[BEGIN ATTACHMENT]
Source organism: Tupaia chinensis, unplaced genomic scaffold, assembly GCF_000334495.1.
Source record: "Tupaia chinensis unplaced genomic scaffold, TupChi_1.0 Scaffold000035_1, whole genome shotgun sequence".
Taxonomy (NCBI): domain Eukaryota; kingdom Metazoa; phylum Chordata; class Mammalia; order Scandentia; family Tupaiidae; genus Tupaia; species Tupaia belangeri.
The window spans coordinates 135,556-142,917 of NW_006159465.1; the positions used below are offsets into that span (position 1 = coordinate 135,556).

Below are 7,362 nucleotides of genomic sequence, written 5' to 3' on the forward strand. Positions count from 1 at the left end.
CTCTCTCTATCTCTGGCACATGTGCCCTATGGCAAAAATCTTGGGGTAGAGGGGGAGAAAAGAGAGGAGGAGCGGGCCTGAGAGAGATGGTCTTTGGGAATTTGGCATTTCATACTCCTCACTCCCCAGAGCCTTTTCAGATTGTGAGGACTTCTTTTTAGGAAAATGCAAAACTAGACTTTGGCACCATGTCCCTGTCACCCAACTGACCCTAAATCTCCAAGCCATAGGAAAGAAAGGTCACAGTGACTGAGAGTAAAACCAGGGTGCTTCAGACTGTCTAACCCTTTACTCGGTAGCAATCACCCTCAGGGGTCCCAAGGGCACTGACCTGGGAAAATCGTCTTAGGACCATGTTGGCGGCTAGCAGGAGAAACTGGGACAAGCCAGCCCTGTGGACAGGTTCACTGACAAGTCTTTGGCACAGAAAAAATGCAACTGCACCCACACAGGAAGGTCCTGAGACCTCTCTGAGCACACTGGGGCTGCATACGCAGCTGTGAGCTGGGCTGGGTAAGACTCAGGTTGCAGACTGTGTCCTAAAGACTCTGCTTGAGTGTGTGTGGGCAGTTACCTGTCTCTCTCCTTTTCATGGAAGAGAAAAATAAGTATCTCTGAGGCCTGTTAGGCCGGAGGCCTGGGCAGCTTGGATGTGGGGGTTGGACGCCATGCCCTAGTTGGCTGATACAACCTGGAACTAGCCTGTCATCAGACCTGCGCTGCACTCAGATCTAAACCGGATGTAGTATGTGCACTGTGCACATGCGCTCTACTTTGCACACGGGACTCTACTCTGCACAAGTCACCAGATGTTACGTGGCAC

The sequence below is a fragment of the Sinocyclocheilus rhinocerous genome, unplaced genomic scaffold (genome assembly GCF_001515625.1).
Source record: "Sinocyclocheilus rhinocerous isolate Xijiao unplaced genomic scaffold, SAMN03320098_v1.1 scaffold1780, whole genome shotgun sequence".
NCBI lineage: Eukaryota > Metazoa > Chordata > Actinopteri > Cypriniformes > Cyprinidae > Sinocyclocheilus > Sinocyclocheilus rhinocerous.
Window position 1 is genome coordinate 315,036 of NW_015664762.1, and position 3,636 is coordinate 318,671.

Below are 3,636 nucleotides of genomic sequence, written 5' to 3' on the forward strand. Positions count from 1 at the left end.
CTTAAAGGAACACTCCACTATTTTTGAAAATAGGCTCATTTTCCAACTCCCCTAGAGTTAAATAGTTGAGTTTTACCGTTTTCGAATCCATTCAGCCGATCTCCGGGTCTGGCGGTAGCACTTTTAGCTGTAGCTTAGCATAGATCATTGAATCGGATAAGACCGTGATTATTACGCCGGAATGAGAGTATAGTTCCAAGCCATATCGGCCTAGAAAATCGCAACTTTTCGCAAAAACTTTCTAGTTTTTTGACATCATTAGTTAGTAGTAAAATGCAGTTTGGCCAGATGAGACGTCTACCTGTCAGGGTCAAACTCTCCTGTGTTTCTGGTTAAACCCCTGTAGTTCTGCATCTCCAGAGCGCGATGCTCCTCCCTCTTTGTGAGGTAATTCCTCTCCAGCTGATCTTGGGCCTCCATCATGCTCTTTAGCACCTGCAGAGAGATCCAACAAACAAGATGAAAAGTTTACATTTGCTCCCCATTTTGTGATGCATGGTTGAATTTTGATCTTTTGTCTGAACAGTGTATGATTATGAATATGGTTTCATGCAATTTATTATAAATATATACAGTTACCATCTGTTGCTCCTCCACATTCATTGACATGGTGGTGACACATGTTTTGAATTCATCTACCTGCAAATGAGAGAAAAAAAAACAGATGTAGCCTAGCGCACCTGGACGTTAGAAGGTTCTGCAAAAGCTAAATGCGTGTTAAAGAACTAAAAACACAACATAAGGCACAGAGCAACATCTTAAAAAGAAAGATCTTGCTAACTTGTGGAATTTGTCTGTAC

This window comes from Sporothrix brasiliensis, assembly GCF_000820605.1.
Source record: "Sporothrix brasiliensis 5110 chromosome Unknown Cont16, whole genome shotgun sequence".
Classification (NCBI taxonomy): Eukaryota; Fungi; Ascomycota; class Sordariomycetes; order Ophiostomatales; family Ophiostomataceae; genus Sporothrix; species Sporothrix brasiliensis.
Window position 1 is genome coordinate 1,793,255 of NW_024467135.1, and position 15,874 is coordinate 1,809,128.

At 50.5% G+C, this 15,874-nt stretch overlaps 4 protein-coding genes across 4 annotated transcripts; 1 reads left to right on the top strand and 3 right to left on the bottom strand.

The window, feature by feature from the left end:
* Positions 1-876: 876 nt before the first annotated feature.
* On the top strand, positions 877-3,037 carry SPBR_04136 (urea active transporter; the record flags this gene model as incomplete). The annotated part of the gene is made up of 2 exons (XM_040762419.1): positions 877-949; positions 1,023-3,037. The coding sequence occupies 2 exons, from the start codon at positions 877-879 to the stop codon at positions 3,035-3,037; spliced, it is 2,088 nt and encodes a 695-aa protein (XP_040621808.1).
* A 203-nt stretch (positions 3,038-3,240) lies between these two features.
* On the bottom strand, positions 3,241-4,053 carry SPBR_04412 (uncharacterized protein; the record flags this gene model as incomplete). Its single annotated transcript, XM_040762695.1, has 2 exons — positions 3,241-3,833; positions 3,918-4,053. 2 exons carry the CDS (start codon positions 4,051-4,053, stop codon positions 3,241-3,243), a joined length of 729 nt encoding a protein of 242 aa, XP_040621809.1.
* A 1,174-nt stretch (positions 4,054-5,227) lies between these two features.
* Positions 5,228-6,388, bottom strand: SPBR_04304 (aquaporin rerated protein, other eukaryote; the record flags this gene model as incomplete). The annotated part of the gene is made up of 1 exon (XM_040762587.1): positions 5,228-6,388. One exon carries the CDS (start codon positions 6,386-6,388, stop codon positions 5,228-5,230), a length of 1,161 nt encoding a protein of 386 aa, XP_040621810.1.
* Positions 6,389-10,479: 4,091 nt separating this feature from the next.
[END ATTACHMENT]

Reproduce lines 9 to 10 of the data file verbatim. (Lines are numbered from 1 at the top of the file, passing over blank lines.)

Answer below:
NCBI lineage: Eukaryota > Metazoa > Chordata > Actinopteri > Cypriniformes > Cyprinidae > Sinocyclocheilus > Sinocyclocheilus rhinocerous.
Window position 1 is genome coordinate 315,036 of NW_015664762.1, and position 3,636 is coordinate 318,671.